So, the upshot of all this is:

The Prayer Book does not mean that we should feel miserable but that if we could see things from a sufficient height above we should all realize that we are in fact proper objects of pity.

The Church is filled with miserable people. Sometimes, on weeks like this one, we feel miserable. However, even on better weeks, we are objectively miserable—we are objects of God’s mercy.

Yet, God is merciful.

Thankfully, the main thing that our collect this week affirms to be true about God is that he is merciful.

Keep your Church, O Lord, by your perpetual mercy;

What does it mean that God is merciful? I like the way that Psalm 103 explains it. Consider verses 8 to 14:

The Lord is merciful and gracious,

slow to anger and abounding in steadfast love.

He will not always accuse,

nor will he keep his anger forever.

He does not deal with us according to our sins,

nor repay us according to our iniquities.

For as the heavens are high above the earth,

so great is his steadfast love toward those who fear him;

as far as the east is from the west,

so far he removes our transgressions from us.

As a father has compassion for his children,

so the Lord has compassion for those who fear him.

For he knows how we were made;

he remembers that we are dust.

Thanks be to God for his mercy to us miserable offenders!

We need God to teach, keep, and lead us.

We are miserable, but God is merciful.

With that in mind, what are we actually requesting in this prayer?

Keep your Church, O Lord, by your perpetual mercy;

keep us from all things hurtful, and lead us to all things profitable for our salvation;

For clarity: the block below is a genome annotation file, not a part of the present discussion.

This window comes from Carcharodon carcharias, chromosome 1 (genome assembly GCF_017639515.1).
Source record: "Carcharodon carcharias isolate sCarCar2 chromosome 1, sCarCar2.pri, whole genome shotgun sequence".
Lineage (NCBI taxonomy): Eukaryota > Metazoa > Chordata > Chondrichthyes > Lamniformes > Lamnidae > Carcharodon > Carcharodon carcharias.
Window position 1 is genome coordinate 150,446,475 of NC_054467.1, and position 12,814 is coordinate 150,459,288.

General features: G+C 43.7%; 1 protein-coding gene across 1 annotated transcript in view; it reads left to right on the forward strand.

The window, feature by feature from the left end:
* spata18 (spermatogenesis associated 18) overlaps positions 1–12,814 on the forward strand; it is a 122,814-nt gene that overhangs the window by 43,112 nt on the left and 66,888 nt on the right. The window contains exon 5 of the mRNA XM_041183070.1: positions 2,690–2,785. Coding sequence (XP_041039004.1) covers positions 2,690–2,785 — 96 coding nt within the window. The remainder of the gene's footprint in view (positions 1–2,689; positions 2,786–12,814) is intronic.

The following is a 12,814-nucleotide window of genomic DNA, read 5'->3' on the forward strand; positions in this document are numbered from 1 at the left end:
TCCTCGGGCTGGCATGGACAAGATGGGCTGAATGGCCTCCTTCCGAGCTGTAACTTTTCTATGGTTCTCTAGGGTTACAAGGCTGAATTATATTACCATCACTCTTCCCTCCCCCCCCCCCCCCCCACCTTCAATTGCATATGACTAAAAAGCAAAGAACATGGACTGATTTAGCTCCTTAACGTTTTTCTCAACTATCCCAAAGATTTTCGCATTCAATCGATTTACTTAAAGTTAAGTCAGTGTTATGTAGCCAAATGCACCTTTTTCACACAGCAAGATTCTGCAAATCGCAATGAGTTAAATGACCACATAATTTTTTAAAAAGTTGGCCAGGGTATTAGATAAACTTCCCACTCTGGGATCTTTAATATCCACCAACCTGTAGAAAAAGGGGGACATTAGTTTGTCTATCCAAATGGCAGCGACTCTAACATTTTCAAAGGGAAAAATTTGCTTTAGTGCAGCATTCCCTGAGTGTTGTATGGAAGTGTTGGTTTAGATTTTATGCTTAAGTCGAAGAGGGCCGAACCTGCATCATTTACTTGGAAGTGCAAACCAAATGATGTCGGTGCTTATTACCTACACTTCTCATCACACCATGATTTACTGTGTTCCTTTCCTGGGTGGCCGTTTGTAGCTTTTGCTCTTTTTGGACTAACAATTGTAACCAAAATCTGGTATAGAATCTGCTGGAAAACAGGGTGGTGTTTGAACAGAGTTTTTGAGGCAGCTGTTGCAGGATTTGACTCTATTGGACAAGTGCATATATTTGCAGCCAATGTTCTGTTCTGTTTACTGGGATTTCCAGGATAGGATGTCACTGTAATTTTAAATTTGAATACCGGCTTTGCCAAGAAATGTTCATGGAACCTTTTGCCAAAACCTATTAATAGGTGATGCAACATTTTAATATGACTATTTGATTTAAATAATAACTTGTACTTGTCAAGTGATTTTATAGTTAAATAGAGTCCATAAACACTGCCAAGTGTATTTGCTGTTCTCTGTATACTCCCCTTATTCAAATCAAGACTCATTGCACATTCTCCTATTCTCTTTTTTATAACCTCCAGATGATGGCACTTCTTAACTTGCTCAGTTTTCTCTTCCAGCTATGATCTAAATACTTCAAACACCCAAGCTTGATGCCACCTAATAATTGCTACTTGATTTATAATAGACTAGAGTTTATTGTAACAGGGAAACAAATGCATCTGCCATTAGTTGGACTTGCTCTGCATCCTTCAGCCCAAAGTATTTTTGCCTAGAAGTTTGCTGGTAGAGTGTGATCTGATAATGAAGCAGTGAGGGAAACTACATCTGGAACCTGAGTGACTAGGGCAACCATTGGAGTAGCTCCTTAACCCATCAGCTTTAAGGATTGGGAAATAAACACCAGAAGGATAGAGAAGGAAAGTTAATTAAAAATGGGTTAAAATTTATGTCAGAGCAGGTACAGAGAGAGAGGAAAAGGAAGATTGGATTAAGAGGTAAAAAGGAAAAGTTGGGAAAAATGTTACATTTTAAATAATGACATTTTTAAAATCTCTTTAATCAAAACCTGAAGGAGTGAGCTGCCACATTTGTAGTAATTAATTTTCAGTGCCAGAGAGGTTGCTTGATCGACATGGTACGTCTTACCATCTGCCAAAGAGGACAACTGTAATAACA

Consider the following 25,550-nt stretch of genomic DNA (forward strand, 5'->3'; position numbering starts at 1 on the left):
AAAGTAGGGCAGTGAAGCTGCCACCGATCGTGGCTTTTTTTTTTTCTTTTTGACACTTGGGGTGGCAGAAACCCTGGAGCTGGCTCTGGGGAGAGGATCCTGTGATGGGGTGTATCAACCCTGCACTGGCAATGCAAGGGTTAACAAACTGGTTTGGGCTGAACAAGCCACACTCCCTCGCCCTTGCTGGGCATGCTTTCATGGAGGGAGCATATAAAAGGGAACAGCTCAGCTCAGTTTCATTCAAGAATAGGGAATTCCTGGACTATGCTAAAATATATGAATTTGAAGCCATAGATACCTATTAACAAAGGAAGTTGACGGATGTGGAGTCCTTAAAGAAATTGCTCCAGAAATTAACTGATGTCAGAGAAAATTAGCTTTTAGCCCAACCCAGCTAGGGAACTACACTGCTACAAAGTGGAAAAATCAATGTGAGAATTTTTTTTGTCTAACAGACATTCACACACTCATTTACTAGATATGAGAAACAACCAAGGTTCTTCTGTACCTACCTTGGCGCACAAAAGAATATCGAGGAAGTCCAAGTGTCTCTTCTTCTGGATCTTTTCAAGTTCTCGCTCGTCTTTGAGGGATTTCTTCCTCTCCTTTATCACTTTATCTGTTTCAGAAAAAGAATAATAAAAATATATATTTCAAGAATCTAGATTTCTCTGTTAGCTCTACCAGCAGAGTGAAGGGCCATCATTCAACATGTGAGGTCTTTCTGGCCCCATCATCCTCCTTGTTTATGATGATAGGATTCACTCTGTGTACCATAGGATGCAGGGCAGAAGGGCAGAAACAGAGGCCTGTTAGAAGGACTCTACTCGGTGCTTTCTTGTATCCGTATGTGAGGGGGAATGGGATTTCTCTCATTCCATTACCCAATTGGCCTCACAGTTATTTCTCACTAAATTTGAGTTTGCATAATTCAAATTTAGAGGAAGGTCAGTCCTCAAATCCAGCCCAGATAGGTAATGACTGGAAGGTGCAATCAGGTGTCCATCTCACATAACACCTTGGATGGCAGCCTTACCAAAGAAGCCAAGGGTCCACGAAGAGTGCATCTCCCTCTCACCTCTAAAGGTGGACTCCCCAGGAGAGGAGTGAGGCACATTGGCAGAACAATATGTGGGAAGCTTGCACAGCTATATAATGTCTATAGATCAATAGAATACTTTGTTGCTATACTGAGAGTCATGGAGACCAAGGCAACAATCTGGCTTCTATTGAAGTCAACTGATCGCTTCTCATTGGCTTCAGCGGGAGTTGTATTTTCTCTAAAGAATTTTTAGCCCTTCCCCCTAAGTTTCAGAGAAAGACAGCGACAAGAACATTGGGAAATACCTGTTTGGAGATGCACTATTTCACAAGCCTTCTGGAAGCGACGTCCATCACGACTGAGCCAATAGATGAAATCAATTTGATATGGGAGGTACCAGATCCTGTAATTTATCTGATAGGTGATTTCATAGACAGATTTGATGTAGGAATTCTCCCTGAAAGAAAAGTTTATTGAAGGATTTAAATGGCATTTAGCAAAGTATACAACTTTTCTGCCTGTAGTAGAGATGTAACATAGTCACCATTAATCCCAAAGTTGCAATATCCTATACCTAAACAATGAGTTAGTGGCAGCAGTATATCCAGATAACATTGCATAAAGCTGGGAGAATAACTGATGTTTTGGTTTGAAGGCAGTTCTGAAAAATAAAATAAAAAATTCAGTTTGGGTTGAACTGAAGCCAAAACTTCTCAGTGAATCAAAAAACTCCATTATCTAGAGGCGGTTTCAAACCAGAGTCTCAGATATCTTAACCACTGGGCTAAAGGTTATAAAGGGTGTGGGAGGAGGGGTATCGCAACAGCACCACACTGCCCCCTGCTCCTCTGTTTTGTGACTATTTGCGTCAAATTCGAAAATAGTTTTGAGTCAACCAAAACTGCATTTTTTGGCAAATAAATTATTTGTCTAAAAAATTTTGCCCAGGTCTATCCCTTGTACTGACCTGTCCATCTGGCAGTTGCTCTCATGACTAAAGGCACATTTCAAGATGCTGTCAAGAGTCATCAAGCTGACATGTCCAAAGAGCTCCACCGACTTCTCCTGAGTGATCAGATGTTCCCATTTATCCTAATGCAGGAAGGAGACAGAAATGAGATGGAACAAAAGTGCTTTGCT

Although it’s only implied in the prayer, the first thing we’re asking God for is that he would teach us. Specifically, that he would teach us which things in life are hurtful and which things are profitable.

Otherwise, on our own, we will pursue hurtful things as though they were profitable, and vice versa. We will understand “profitable” in a worldly way, rather than a godly way.

But we need more than knowledge, of course. We need God actively to keep us from hurtful things and lead us toward profitable things. In addition to divine instruction, we need divine intervention.

What do you need to be kept from and led toward this week?

It is, perhaps, easier to apply this prayer to the obvious evils of clergy sex abuse than to some of the more subtle evils we encounter in the mundane details of our lives.

So, as we cry out to God to protect his Church and provide it with faithful leaders who will do the same, let’s also ask him to protect us from hurtful things, lead us toward profitable things, and give us the wisdom to tell the difference between the two.

Published on

August 17, 2018


Joshua Steele

Josh Steele was the first Managing Editor of Anglican Compass. Learn more about him at joshuapsteele.com.

View more from Joshua Steele